College, Facebook Messages, and Walking Away

During my first year in college, I was assigned to share my dorm suite with three other women. I hit it off with two of them fairly quickly. We did orientation activities together, participated in new student events, explored our college town, and shared about our homes and families.

But about a month in, something shifted. Suddenly, I was being kept out of conversations and not included. What had happened?

Well, during a trip to the beach, I had accidentally dropped one of the girl’s digital camera in the sand. I quickly picked it up, dusted it off, and we continued to have a good time. What I did not know was that some sand got into the lens area and jammed the mechanism.

Later I got a message over Facebook (from the next room): You broke her camera and it’s going to cost a lot of money to repair it. She didn’t think you’d admit to breaking it and she thinks you’re really fake.

How could they possibly think that I would not own up to my error? Of course I would make every effort to repair her camera. That is who I am! And not a fake, not at all.

After my initial shock and hurt subsided, I replied, I will have her camera fixed. I apologize for my error. (Eventually, I did made wonderful friends with whom I still have relationships years later.)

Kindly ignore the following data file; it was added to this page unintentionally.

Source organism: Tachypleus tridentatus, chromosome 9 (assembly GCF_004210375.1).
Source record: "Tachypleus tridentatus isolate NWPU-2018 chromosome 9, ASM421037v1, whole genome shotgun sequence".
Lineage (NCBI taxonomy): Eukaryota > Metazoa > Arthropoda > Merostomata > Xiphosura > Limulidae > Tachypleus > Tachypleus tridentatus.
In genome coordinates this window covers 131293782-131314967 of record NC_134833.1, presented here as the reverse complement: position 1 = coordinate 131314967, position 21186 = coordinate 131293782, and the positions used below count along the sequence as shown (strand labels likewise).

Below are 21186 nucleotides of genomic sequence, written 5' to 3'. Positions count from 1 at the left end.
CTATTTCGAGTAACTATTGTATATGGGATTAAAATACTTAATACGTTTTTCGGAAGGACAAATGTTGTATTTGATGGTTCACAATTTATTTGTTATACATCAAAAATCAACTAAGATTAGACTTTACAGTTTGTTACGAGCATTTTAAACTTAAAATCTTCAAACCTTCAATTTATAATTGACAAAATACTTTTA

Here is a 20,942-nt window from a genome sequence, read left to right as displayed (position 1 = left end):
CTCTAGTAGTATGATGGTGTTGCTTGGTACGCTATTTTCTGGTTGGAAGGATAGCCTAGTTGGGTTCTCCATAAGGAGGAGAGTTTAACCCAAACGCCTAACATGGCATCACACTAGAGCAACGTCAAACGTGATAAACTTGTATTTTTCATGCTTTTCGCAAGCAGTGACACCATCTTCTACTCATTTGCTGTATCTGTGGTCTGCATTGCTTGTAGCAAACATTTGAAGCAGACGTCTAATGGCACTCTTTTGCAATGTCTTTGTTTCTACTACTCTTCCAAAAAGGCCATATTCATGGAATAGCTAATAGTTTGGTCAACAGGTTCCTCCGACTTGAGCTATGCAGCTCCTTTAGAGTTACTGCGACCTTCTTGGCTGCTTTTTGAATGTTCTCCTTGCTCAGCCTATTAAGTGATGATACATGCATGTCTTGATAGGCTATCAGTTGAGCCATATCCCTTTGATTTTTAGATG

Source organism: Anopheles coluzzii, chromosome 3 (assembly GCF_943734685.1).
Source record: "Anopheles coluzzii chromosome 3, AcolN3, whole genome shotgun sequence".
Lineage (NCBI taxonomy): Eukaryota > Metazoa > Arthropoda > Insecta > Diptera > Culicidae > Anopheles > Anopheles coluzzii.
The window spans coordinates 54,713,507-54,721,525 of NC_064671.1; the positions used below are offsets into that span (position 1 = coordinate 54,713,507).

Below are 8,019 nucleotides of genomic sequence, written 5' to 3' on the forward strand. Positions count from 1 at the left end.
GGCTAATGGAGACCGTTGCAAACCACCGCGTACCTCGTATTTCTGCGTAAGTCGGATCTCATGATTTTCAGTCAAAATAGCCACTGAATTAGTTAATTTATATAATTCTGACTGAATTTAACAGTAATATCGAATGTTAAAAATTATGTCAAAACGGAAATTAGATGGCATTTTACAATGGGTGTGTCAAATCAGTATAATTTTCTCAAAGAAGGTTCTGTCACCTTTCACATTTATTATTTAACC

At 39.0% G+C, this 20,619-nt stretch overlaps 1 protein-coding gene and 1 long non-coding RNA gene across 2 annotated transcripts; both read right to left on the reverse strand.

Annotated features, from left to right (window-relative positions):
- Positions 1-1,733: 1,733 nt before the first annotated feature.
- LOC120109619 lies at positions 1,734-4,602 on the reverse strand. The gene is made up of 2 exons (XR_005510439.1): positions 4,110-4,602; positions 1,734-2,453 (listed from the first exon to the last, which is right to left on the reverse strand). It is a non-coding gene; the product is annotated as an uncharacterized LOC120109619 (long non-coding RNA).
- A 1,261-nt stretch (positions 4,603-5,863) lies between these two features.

I related to Jesus in today’s Gospel so much that day. People were ready to throw literal rocks at Him and He walked away. (See John 8:59.)

In the moment, I think it’s hard for us to walk away after stones are hoisted. We want to defend ourselves; we want to call others out on their ignorance; we want to hurl stones ourselves. But sometimes, we need to walk away, just as Jesus did. And maybe the humility and suffering of the lesson is God’s gift to us in that moment. Even when it doesn’t feel like it.

. . . maybe the humility and suffering of the lesson is God's gift to us in that moment. Even when it doesn't feel like it. Click To Tweet

This sermon by Saint John Chrysostom on this Gospel provides striking insight.

Dr. Samantha Aguinaldo-Wetterholm is a wife to Paul, mom to three little ones, and practices dentistry at a public health community center for low income families in the Bay Area, California. She (unashamedly) thinks ice cream is its own food group, loves anything Harry Potter, does not leave the house without wearing sparkly earrings, and is an enthusiastic proponent of the Oxford comma. Find out more about her here.

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